No NCAA tournament in 2020? The State Journal has you covered. Over the next two-plus weeks, we’ll look back at one UW game per round, starting with the Badgers’ win over Cincinnati in the opening round of the 1994 event. Coming Sunday: UW’s 65-62 victory over top-seeded Villanova in the 2017 round of 32.
Rashard Griffith and his teammates were so happy, they decided to break rules.
On March 13, 1994, after the NCAA tournament bracket was revealed and the University of Wisconsin men’s basketball program learned it would be ending a 47-year drought, Griffith and Co. decided to hit the streets.
Well, one street in particular.
“We were driving down State Street,” Griffith said this week. “You’re not supposed to drive down State Street. We were yelling out the window, honking the horns. Just enjoying that moment.”
The celebration was only getting started. Four days later, the Badgers opened the tournament by beating Cincinnati 80-72 at Dee Events Center in Ogden, Utah.
UW, which was selected for the tournament despite going 17-10 overall in the regular season and 8-10 in Big Ten play, didn’t need much motivation heading into the opener against the Bearcats. But the Badgers got some extra incentive anyway while watching ESPN’s Digger Phelps break down the matchup with Cincinnati a day before the game.
The Bob Huggins-coached Bearcats, who were 22-9 and won the Great Midwest Conference tournament title as a No. 4 seed, were led by the trio of Dontonio Wingfield, LaZelle Durden and Damon Flint. The Bearcats, Phelps reasoned, had more firepower than the Badgers.
The words Griffith remembers hearing: Wisconsin doesn’t have a chance.
“I didn’t sleep through the entire night. I tossed and turned,” Griffith said. “I’m like, what is this dude talking about? I’m like, ‘All right, better go out and show him.’ So that’s what we did.”
The Badgers jumped out to leads of 10-2 and 36-23. They led 40-32 at the half, but Cincinnati rallied to take a 55-54 lead with under 10 minutes remaining in the game.
But UW responded with a 22-12 run to seal the win.
What made Griffith angry about Phelps’ analysis was that the Badgers had a potent trio of their own: Griffith, Michael Finley and point guard Tracy Webster.
Finley and Griffith finished with 22 points apiece against the Bearcats. Griffith also had 15 rebounds, but the most impressive part of his stat line was his 12-of-14 showing from the free throw line.
Griffith came into the game shooting 55.9% from the stripe.
“I was motivated,” Griffith said. “I didn’t want us just to get there and not win one game.”
Webster, the heart and soul of that team, went 2 of 9 from the field and finished with four points. But he had six assists and, as he did that entire season, made sure Finley and Griffith got the touches they needed.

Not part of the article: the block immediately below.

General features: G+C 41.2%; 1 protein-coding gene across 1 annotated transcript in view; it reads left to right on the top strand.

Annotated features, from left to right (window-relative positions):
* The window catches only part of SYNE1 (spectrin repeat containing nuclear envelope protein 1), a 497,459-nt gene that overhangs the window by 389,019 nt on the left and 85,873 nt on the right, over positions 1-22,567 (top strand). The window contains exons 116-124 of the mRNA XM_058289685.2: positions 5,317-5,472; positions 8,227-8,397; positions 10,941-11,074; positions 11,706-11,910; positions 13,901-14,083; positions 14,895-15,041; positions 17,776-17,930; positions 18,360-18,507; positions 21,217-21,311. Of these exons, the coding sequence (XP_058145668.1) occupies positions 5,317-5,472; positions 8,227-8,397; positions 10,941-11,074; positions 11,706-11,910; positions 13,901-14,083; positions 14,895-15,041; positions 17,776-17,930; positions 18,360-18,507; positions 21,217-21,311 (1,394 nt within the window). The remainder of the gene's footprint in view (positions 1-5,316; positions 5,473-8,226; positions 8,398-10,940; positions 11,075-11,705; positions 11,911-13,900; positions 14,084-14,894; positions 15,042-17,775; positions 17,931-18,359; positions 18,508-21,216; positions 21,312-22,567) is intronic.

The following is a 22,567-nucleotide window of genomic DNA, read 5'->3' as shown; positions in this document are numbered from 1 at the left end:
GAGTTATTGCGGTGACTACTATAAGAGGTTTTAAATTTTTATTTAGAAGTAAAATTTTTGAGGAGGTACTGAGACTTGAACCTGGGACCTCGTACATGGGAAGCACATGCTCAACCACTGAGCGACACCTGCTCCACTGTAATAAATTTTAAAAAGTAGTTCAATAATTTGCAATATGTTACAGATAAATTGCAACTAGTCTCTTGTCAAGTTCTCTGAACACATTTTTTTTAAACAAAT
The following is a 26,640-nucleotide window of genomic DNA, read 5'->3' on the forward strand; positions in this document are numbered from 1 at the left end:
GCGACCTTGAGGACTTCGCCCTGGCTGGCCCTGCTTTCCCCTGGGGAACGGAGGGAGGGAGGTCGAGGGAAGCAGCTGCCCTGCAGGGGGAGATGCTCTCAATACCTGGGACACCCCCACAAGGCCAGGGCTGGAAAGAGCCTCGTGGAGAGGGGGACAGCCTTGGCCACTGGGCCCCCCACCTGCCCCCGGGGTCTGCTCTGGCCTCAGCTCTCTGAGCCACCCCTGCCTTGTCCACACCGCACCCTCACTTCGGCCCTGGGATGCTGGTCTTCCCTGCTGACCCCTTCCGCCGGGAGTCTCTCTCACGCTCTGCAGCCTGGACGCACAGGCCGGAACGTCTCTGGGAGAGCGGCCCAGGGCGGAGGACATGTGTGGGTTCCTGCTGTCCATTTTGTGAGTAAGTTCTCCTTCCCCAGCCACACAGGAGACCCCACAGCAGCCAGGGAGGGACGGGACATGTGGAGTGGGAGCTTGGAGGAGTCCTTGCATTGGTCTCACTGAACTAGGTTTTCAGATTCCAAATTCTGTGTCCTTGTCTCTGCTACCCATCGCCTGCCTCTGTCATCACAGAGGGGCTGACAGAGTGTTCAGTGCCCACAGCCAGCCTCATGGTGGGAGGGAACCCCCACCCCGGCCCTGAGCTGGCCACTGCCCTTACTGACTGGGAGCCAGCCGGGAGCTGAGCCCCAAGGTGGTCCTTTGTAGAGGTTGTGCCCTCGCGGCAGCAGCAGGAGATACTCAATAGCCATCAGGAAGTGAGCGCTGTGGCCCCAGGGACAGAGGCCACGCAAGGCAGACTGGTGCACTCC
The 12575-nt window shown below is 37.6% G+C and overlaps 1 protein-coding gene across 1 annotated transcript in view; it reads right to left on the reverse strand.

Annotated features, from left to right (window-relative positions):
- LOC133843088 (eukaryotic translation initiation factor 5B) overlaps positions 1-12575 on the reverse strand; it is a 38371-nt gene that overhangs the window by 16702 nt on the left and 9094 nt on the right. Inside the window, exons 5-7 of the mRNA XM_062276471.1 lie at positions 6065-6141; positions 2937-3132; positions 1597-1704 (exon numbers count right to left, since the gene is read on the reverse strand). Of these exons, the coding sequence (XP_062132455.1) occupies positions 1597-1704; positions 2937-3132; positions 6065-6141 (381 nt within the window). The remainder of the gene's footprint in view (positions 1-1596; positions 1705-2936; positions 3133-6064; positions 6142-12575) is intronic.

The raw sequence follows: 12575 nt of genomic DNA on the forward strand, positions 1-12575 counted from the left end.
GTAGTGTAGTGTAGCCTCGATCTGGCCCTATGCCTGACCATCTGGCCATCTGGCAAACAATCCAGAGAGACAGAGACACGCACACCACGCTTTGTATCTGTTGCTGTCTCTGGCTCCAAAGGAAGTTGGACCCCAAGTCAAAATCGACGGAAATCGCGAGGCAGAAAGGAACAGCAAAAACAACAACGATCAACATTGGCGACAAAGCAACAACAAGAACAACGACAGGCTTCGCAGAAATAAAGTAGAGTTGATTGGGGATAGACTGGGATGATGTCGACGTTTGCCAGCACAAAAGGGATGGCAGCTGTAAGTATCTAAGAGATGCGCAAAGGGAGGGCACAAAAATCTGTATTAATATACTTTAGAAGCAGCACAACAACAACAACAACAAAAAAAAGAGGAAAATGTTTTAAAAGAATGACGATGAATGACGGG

“As I got older, I realized what Tracy sacrificed,” Griffith said of Webster, whose scoring averages went from 17.3 as a sophomore to 14.1 as a junior to 11.4 as a senior. “The Cincinnati game, Tracy did what he had to do to make sure we won.”
That included helping the Badgers shake their nerves.
“He was the catalyst that made us calm down,” Griffith said. “He’s like, ‘We’re going to get into our stuff, we were going to get into a rhythm.’ And that was it. That’s how Tracy had control over things.”
The box score from that game is deceiving in one other way. It doesn’t include Howard Moore, who played only 72 minutes while appearing in 12 games as a junior that season.
But Moore was one of the most respected and beloved players on that team. Moore went on to become an assistant coach with the Badgers; he’s now in the process of a long-term rehabilitation effort after being involved in a car accident last May in Michigan that killed his wife Jennifer and 9-year-old daughter Jaidyn.
“When we were practicing like (expletive), he was always that guy that would either make a play or the one to step up and say something,” Griffith said. “Whether he was playing or not, Howard always had a role.”
Despite knocking off Huggins and the Bearcats, UW wasn’t the media darling in Ogden. That title belonged to UW-Green Bay, which had opened the tournament with a shocking upset of a California team that included Jason Kidd and Lamond Murray.
Rob Schultz, who covered the Badgers for The Capital Times and later the State Journal, remembers the interview room being packed for a question-and-answer session the following day with Phoenix coach Dick Bennett. Badgers coach Stu Jackson was up next at the podium; while Schultz and a few others stuck around to ask Jackson questions, most of the media dispersed to continue reporting on Bennett’s Cinderella squad.
Both the Badgers and Phoenix saw their seasons end in the second round. UW-Green Bay got taken out by Syracuse, while Jackson’s team couldn’t hang with top-seeded Missouri in a 109-96 shootout.
Griffith remembers a somber locker room, with seniors such as Webster, Jeff Petersen, Grant Johnson and Jason Johnsen shedding tears after being part of a team that breathed life back into the program.
But what Griffith focuses on most is the happy times, specifically Selection Sunday when the Badgers heard their names called and decided to share their joy with fans on State St.
It was a different emotion flowing from Webster and the seniors that day.
“That moment right there, to see them having tears of joy,” Griffith said, “was very touching and very dear to me.”